The sporting career of Nordic combined skier Fabian Rießle is peppered with many successes: Olympic gold with the team at the 2018 Winter Games, the world title in the team competition at the Nordic World Ski Championships in 2015 and 2017 and in the team sprint in 2019. But everything changed with the birth of his daughter in October 2020.
Since then, family has taken a central place in his life alongside sport. Maintaining the right balance here is a challenge. Especially in everyday training. Together with Carado, Fabian Rießle has found a way to balance both. "I find it very difficult to go away because I have a small child at home. I also don't like to leave my partner alone during parental leave. Thanks to the camper van, they can both travel with me and support me." Especially mentally, the two of them are an important support for him.
Together with his wife Sandra Ringwald, herself also a long-time World Cup cross-country skier, and his daughter Paula, the sports soldier is always on the move. "If my training schedule allows it, we can also go on a spontaneous discovery trip sometimes," Fabian Rießle tells us.
Together, Fabian and Carado will get you fit for the track.
Fabian gives you tips on how to improve your cross-country technique.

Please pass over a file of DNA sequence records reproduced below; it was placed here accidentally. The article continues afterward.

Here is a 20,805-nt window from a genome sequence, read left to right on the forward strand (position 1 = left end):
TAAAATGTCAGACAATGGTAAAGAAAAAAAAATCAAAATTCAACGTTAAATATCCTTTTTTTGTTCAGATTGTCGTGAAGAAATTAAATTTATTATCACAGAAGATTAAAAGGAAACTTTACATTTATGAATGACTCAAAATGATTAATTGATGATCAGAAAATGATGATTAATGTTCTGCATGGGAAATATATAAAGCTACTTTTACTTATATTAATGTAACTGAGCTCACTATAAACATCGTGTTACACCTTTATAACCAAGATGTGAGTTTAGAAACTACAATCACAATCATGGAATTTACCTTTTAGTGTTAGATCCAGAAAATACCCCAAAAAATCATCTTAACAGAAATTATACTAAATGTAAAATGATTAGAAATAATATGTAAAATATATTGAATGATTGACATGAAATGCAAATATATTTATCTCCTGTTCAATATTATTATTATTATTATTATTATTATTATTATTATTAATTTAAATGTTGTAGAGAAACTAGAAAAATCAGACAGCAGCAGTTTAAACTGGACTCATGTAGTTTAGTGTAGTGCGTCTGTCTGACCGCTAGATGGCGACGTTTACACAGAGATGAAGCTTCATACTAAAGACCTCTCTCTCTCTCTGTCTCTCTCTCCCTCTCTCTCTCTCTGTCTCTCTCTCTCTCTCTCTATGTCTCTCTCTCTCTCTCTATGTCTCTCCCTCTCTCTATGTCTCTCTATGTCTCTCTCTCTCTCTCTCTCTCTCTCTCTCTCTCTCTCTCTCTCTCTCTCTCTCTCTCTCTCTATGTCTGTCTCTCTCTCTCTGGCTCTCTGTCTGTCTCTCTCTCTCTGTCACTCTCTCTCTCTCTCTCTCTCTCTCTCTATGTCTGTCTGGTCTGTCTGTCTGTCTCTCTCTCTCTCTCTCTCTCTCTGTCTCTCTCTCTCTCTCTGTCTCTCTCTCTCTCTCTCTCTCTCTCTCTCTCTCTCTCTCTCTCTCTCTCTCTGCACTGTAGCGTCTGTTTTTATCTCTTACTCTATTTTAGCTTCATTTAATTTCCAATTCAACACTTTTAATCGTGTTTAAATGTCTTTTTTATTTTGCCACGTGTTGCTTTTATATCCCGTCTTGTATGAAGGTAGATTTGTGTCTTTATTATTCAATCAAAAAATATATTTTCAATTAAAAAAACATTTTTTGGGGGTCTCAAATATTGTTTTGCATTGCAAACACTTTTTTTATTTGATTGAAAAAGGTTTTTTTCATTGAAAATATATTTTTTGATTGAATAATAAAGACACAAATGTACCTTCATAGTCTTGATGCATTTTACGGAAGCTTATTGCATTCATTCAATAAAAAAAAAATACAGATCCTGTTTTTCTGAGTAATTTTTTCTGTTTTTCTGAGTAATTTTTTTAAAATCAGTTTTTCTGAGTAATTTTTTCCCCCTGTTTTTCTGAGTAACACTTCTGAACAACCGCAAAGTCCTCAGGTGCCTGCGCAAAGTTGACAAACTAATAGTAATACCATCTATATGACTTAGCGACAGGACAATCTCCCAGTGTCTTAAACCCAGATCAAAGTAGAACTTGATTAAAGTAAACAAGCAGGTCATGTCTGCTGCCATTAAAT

This technique is the fastest in skating and is mainly skated in a straight line or when going slightly downhill. Here, an arm swing is added to every other leg push-off.
1. Always stand straight over the ski. To do this, you can imagine a vertical line between your foot, knee and hip.
2. The hips should actively come forward and up.
3. The poles should not be inserted too far back but at about the same height as the binding.
This way you can generate as much thrust to the rear as possible.
With this technique, an arm swing is added to each leg kick. The 1-1 is mainly used on flat terrain or when it is slightly uphill.
1. the poles should be used slightly in front of the shoe to generate as much power as possible.
2. stay as stable as possible in the upper body and do not swing back and forth.
3. when pushing off the legs, do not let the skis swing too far out, otherwise you will lose time and distance.
4. the gliding phases can be used as a short recovery.
As the name suggests, the 2-1 mountain technique is mainly used on steep sections of the course. Technically it is very similar to the 2-1 with active arm swing, but it can also be "jumped". This is often seen in professional athletes.
1. steps should be as space forward as possible.
2. the leading arm and the leading leg should always come to the ground at the same time.
3. the arms should not be fully extended, but at an angle of about 90° in front of the body.
These four small exercises can be used to specifically improve or train some areas.
As the name suggests, the arms make a swimming motion here. You really notice how much propulsion can be generated via the active use of the arms and upper body.
In the second exercise, as in swimming, you don't need poles. The aim here is to generate as much power as possible by pushing off with the legs.
For exercise number three, a stick is placed under the buttocks. This way you can work on posture and a straight hip position.
In the Super 1-1, two arm swings are added to each leg kick. This exercise trains the balance and coordination of the arm swings.
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